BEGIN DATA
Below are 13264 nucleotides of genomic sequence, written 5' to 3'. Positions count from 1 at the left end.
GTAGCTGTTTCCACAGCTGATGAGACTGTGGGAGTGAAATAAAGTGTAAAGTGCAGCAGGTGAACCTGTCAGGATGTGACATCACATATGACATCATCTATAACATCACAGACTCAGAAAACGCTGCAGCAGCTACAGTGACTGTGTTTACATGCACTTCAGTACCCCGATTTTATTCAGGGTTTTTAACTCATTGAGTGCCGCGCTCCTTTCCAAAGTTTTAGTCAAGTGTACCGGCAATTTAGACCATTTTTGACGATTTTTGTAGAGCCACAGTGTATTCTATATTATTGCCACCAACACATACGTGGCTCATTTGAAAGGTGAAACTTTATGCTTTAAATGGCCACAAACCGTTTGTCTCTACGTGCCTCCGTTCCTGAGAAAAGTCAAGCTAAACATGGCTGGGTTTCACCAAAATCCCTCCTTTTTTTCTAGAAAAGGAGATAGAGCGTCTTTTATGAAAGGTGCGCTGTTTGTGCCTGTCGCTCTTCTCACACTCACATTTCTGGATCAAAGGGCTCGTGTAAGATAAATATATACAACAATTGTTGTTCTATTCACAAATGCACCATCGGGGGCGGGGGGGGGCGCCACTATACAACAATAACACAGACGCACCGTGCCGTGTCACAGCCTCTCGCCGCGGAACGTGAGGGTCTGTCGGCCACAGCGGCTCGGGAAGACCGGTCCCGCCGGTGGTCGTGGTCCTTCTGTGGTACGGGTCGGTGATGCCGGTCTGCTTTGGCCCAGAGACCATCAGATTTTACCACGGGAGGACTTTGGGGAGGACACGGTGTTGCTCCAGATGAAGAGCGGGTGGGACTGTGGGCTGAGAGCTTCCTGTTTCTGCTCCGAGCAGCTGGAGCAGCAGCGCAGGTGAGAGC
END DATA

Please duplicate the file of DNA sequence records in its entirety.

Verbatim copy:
Below are 13264 nucleotides of genomic sequence, written 5' to 3'. Positions count from 1 at the left end.
GTAGCTGTTTCCACAGCTGATGAGACTGTGGGAGTGAAATAAAGTGTAAAGTGCAGCAGGTGAACCTGTCAGGATGTGACATCACATATGACATCATCTATAACATCACAGACTCAGAAAACGCTGCAGCAGCTACAGTGACTGTGTTTACATGCACTTCAGTACCCCGATTTTATTCAGGGTTTTTAACTCATTGAGTGCCGCGCTCCTTTCCAAAGTTTTAGTCAAGTGTACCGGCAATTTAGACCATTTTTGACGATTTTTGTAGAGCCACAGTGTATTCTATATTATTGCCACCAACACATACGTGGCTCATTTGAAAGGTGAAACTTTATGCTTTAAATGGCCACAAACCGTTTGTCTCTACGTGCCTCCGTTCCTGAGAAAAGTCAAGCTAAACATGGCTGGGTTTCACCAAAATCCCTCCTTTTTTTCTAGAAAAGGAGATAGAGCGTCTTTTATGAAAGGTGCGCTGTTTGTGCCTGTCGCTCTTCTCACACTCACATTTCTGGATCAAAGGGCTCGTGTAAGATAAATATATACAACAATTGTTGTTCTATTCACAAATGCACCATCGGGGGCGGGGGGGGGCGCCACTATACAACAATAACACAGACGCACCGTGCCGTGTCACAGCCTCTCGCCGCGGAACGTGAGGGTCTGTCGGCCACAGCGGCTCGGGAAGACCGGTCCCGCCGGTGGTCGTGGTCCTTCTGTGGTACGGGTCGGTGATGCCGGTCTGCTTTGGCCCAGAGACCATCAGATTTTACCACGGGAGGACTTTGGGGAGGACACGGTGTTGCTCCAGATGAAGAGCGGGTGGGACTGTGGGCTGAGAGCTTCCTGTTTCTGCTCCGAGCAGCTGGAGCAGCAGCGCAGGTGAGAGC